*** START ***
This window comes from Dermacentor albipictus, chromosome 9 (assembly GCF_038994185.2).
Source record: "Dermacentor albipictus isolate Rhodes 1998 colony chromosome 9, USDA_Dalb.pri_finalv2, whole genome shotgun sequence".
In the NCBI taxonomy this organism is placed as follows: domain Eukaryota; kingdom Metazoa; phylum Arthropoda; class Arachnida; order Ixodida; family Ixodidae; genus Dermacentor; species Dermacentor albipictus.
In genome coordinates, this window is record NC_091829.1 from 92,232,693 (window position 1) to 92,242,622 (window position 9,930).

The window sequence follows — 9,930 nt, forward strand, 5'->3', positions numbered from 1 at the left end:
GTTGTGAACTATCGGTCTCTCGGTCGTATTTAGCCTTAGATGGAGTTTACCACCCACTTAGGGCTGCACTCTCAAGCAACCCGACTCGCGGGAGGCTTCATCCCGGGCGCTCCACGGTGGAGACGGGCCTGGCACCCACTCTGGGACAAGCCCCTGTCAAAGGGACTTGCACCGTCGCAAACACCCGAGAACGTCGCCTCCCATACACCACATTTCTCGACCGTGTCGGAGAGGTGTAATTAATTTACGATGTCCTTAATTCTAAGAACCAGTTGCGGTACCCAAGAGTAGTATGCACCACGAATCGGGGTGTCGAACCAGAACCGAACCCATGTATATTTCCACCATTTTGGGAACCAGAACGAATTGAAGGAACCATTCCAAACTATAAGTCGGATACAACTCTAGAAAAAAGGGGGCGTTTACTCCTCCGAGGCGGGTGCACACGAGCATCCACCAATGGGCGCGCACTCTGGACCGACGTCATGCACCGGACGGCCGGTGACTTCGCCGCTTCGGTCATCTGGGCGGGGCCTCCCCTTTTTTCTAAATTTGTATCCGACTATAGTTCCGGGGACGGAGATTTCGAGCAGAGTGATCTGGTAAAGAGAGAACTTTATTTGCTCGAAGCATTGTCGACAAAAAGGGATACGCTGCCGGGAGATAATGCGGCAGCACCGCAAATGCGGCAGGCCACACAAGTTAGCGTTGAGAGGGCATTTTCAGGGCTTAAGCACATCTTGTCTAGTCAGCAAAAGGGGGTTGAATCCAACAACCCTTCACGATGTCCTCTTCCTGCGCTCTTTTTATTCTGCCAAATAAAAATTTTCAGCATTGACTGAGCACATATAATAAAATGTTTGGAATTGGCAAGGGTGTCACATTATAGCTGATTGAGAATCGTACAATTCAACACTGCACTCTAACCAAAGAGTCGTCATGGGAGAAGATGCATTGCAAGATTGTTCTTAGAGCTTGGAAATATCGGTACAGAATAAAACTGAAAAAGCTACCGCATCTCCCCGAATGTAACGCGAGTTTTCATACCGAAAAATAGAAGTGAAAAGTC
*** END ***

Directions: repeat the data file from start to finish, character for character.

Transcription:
This window comes from Dermacentor albipictus, chromosome 9 (assembly GCF_038994185.2).
Source record: "Dermacentor albipictus isolate Rhodes 1998 colony chromosome 9, USDA_Dalb.pri_finalv2, whole genome shotgun sequence".
In the NCBI taxonomy this organism is placed as follows: domain Eukaryota; kingdom Metazoa; phylum Arthropoda; class Arachnida; order Ixodida; family Ixodidae; genus Dermacentor; species Dermacentor albipictus.
In genome coordinates, this window is record NC_091829.1 from 92,232,693 (window position 1) to 92,242,622 (window position 9,930).

The window sequence follows — 9,930 nt, forward strand, 5'->3', positions numbered from 1 at the left end:
GTTGTGAACTATCGGTCTCTCGGTCGTATTTAGCCTTAGATGGAGTTTACCACCCACTTAGGGCTGCACTCTCAAGCAACCCGACTCGCGGGAGGCTTCATCCCGGGCGCTCCACGGTGGAGACGGGCCTGGCACCCACTCTGGGACAAGCCCCTGTCAAAGGGACTTGCACCGTCGCAAACACCCGAGAACGTCGCCTCCCATACACCACATTTCTCGACCGTGTCGGAGAGGTGTAATTAATTTACGATGTCCTTAATTCTAAGAACCAGTTGCGGTACCCAAGAGTAGTATGCACCACGAATCGGGGTGTCGAACCAGAACCGAACCCATGTATATTTCCACCATTTTGGGAACCAGAACGAATTGAAGGAACCATTCCAAACTATAAGTCGGATACAACTCTAGAAAAAAGGGGGCGTTTACTCCTCCGAGGCGGGTGCACACGAGCATCCACCAATGGGCGCGCACTCTGGACCGACGTCATGCACCGGACGGCCGGTGACTTCGCCGCTTCGGTCATCTGGGCGGGGCCTCCCCTTTTTTCTAAATTTGTATCCGACTATAGTTCCGGGGACGGAGATTTCGAGCAGAGTGATCTGGTAAAGAGAGAACTTTATTTGCTCGAAGCATTGTCGACAAAAAGGGATACGCTGCCGGGAGATAATGCGGCAGCACCGCAAATGCGGCAGGCCACACAAGTTAGCGTTGAGAGGGCATTTTCAGGGCTTAAGCACATCTTGTCTAGTCAGCAAAAGGGGGTTGAATCCAACAACCCTTCACGATGTCCTCTTCCTGCGCTCTTTTTATTCTGCCAAATAAAAATTTTCAGCATTGACTGAGCACATATAATAAAATGTTTGGAATTGGCAAGGGTGTCACATTATAGCTGATTGAGAATCGTACAATTCAACACTGCACTCTAACCAAAGAGTCGTCATGGGAGAAGATGCATTGCAAGATTGTTCTTAGAGCTTGGAAATATCGGTACAGAATAAAACTGAAAAAGCTACCGCATCTCCCCGAATGTAACGCGAGTTTTCATACCGAAAAATAGAAGTGAAAAGTC